pour over them boiling water and boil ten or fifteen minutes. Strain
and serve hot like any coffee, with cream and sugar.

And to think I was just wasting all the stale bread by throwing it out!

Filed under: Genealogy, , ,

Starting a New Christmas Family Tradition

For years I have been making gingerbread cookies, they are my niece’s favourites and she requests them every year. Well, she’s in her early twenties now, and she still runs to check and make sure her gingerbread cookies are in the box of cookies I take to her parents’ house for our family get-together before Christmas. She takes some out, eats one and saves a few for for later so she doesn’t spoil her appetite. Baking Christmas cookies (tons of them) is one Christmas family tradition that I have with my siblings and their children.

I wanted a family tradition that I could share with my children and grandchildren, so, at the request of my youngest grandson, Cameron, who is four, I am going to be baking and constructing Gingerbread houses for my family to decorate. They had a lot of fun decorating their houses last year and he asked a few weeks ago if we can do it again this year. But this year is going to be a little different. The adults had fun helping the kids last year, so I’m going to be making houses for them to decorate too. I make all of the buildings different, so they can take them home and set up their own little Christmas Village. Last year I built a church, a toy store, a house, and a schoolhouse, which the kids had a blast decorating.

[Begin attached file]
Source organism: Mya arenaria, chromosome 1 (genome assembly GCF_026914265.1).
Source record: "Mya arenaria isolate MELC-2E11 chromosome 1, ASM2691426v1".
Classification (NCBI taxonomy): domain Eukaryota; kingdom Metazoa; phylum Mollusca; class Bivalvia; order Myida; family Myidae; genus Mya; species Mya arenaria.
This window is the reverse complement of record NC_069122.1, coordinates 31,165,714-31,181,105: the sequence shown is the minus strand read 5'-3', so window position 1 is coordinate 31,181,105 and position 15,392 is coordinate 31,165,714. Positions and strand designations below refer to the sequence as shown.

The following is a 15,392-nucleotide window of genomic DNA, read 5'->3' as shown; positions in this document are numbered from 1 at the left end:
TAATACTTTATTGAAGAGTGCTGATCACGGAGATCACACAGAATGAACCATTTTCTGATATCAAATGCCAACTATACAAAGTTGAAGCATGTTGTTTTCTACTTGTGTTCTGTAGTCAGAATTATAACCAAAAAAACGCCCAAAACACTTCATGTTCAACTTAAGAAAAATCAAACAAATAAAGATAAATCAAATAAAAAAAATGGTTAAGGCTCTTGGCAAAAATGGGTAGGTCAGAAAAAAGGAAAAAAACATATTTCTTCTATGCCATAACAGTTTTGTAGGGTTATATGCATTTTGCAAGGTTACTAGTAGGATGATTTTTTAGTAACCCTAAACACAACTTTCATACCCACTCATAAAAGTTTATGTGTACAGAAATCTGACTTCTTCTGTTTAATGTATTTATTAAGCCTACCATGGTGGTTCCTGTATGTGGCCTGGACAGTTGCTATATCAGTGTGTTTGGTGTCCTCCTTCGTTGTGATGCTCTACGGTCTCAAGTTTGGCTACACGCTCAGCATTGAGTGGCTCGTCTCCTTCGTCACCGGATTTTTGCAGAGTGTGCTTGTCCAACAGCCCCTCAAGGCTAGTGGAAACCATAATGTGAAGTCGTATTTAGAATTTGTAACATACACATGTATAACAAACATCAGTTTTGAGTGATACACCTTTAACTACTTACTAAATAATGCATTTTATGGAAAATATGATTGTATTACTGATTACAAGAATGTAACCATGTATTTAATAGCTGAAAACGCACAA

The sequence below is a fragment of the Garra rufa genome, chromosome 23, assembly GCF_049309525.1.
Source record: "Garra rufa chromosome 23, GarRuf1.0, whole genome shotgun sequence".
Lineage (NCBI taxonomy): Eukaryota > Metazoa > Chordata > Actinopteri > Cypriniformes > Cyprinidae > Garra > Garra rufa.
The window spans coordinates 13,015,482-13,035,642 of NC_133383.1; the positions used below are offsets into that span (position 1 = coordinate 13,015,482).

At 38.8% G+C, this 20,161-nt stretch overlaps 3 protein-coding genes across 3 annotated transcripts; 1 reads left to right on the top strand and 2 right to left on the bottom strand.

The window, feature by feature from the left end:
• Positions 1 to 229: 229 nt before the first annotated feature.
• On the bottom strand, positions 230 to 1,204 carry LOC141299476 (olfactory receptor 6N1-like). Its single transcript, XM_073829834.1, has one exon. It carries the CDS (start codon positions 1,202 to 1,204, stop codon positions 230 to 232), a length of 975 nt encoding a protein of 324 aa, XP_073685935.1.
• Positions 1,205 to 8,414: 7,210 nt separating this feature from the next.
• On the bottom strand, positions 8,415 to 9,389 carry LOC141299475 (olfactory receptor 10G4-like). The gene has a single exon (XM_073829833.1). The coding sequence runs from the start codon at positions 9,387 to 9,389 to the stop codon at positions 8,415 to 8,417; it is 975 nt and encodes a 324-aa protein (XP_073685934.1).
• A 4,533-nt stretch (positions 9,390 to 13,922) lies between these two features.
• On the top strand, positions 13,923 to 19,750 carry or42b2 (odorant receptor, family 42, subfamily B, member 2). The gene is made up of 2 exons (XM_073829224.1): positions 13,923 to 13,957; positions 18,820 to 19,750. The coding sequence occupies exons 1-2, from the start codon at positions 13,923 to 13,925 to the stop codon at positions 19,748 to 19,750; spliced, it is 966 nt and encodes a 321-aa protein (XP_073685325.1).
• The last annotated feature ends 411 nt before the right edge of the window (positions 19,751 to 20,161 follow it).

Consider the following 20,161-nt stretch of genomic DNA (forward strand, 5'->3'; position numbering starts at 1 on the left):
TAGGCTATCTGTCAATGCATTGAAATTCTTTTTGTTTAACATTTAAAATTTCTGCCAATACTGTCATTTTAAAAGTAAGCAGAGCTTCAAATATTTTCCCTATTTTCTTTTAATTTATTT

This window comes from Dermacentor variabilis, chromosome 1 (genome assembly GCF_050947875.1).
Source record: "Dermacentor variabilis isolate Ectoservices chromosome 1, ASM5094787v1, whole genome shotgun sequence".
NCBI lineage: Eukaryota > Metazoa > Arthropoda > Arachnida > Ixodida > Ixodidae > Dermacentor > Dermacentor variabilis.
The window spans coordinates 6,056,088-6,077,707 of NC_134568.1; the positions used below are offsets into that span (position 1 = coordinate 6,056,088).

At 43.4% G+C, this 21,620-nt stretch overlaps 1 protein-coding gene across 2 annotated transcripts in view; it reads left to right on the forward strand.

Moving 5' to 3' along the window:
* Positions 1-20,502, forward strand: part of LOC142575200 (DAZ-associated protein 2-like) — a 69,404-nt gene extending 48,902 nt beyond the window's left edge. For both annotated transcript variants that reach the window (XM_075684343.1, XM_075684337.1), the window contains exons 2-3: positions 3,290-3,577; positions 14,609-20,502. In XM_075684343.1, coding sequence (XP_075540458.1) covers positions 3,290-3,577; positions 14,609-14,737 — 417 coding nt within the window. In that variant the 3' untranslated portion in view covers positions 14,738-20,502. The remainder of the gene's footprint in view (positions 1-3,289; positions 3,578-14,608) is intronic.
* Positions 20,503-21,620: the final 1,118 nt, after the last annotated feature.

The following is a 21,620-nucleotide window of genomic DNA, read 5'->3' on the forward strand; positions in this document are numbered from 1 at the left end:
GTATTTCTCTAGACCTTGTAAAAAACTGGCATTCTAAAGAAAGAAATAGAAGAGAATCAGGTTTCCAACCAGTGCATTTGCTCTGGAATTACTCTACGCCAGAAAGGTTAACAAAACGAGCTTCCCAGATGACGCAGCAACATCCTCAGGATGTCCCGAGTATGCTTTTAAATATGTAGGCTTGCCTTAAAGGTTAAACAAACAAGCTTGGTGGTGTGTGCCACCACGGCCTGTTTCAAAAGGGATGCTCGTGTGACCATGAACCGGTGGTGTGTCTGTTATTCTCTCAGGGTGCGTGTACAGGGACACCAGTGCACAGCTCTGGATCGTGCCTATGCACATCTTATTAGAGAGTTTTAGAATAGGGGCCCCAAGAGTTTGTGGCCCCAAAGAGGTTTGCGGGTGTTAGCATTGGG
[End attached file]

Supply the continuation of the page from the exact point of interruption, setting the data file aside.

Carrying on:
I am going to be sharing my recipe for Gingerbread Cut-Outs which I use to make the houses in the Geneablogger’s Winter Cookbook. I will be adding tips and tricks for baking and constructing as well as several decorating tips I’ve learned through the years.

If you have any recipes you’d like to share, they must be submitted before 11:00 pm on Friday, December 2, 2009 to be included in the cookbook. The Geneablogger’s Winter Cookbook will be available at Geneabloggers the week of Dec.7th in PDF format.

Filed under: Geneablogger's Winter Cookbook 2009, Genealogy, Special Events, ,

January 2021